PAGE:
Meet the NYC Baker Turning Bread Into Edible Art
Baker and artist Lexie Smith mixes wholesome ingredients into sculptural forms, creating breads that really give you something to chew on.
Published Oct 2, 2017 10:15 AM
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“Put this thing in a hot box and see how it comes out” is howLexie Smith
describes the creative endeavor that is baking. The New York–based artist uses bread as her endlessly versatile material, experimenting with texture, color, and form until a malleable idea starts to take (delicious) shape.
In her hands, this covers an impressive range—a delicate buckwheat cracker that could have been unearthed on the moon; an upended baguette bending all the rules; a Cubist composition (almost) too pretty to eat. “It’s a very physical outlet,” says Smith, who has been pastry chef at downtown Manhattan fixtures Lalito, El Rey, and Café Henrie, and started her career at Elizabeth Street Cafe in Austin, Texas.
After more than a decade of developing recipes—using whole grains and unprocessed ingredients to re-establish bread as a healthy, nourishing food—she is set to launch a new initiative. Smith’s encyclopedic website, Bread on Earth, will connect a network of bakers from around the world with an interactive map showing regional bread traditions and techniques—essentially re-creating a communal kitchen space online.
The ambitious work in progress aims to also have social impact (Smith traveled to the remote area of Ladakh, India, this summer to conduct research for the project), while celebrating the simple satisfaction that comes with making and sharing a warm, fragrant loaf—breaking bread in its purest form.
A Twist on Sliced Bread
“For this molasses and cornmeal anadama bread [pictured above], I baked two large loaves. Once cool, you can cut them into pieces and remove the crusts with a serrated knife. Keep carving the chunks with a small paring knife until you create your desired shapes. The flavor and aroma are warm, sweet, and somehow nostalgic—even the first time you make it,” says Smith. She saves the scraps and uses them as breadcrumbs—genius!
Keep a Slim Profile
According to Smith, “Crackers are a great way to make an easy fermented item (which is healthier than standard doughs), with little experience in sourdough necessary. Your starter does not need to be wildly active, and the dough takes just a few minutes to put together,” she explains. “Buckwheat gives the crackers a speckled, slate-like quality and adds a toasted, nutty flavor.” Another plus: they stay crunchy, so you can make-ahead a day or two before having guests (or keep them longer as a satisfying snack).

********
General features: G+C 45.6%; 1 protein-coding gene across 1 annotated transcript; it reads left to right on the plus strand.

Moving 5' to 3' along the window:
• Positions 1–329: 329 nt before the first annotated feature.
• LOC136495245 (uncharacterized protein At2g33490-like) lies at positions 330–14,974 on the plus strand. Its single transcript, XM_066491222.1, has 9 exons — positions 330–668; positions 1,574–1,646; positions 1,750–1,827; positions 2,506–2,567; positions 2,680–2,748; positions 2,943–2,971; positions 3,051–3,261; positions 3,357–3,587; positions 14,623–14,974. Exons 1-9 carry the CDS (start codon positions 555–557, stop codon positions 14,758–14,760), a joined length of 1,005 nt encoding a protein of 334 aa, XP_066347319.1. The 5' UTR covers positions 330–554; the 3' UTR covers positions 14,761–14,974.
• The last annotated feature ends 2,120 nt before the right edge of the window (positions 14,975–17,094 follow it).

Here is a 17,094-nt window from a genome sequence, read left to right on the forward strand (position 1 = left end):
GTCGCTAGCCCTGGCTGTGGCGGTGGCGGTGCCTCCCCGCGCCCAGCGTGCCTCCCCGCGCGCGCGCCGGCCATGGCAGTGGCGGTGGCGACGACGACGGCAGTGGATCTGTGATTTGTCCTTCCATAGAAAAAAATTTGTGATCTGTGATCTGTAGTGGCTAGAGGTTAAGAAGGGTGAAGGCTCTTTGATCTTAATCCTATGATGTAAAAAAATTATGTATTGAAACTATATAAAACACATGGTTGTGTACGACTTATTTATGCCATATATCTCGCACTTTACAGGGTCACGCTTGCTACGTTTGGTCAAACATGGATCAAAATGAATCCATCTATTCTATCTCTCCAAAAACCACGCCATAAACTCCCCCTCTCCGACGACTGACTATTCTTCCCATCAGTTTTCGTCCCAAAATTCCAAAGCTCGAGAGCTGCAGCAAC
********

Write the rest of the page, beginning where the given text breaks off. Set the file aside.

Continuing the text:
Crumb Is the New Crust
“For many breadheads, ciabatta has the holy grail of interiors: a gaping, open crumb. The dough has so much water that it stays soft for a couple days and has a satisfying, elastic chew,” explains Smith. “I like it best as a sourdough with some whole grain incorporated into the mix, which saves it from being just another pretty-looking white bread,” she says. We recommend serving your ciabatta on a mirrored surface to magnify the far-out patterns.
Make Your Own Rules
“I made these baguettes with a mix of freshly milled sprouted and whole grain flours. There are a lot of rules governing how to bake a baguette, and for that reason in particular I like to break them all,” Smith says. “If you’re making baguettes with no steam or steady shaping skills and the loaves get jostled on their way into the oven—that’s okay! I like to believe that, ultimately, we can do whatever we want when baking bread. The goal is that it tastes—and makes you feel—good.” We love her presentation here of placing baguette on a pedestal, or try snaking a slim loaf down the table for guests to tear off a piece.
Play With Color
- 250g organic whole wheat flour (I use white whole wheat or a sifted heritage whole wheat like Red Fife)
- 425g organic all-purpose flour
- 440g water
- 90g yogurt
- 100g refreshed sourdough starter
- 1 ½ tsp salt
- ⅛ tsp yeast (optional)
- 1 tsp honey
2. Add salt, instant yeast (if using), and honey to the flour mixture, and mix using a dough hook or paddle attachment for 5-8 minutes on medium high, or until the dough pulls away from the sides of the bowl and has a smooth sheen to it. It should have a medium to high gluten development (should not rip easily when stretched thin).
3. The dough will be wet and sticky. Use well-oiled hands to remove dough from the bowl and roll into a smooth ball. Clean the bowl and oil well, then place dough back inside and cover with oiled plastic. Let rise at room temperature for 1 hour.
5. Roll each to about ¼-inch thickness, making sure the balls are well floured before rolling. They shouldn’t stick to the rolling surface or the pin. Do this with half of the balls and place each on a floured surface or towels as you go.
Read more from the fall issue:
6 Recipes We’re Loving from Fall’s Most Talked About Cookbook How One Photographer’s Travels Inspire Her Home Tour a Mid-Century Hacienda Filled with Modern Charm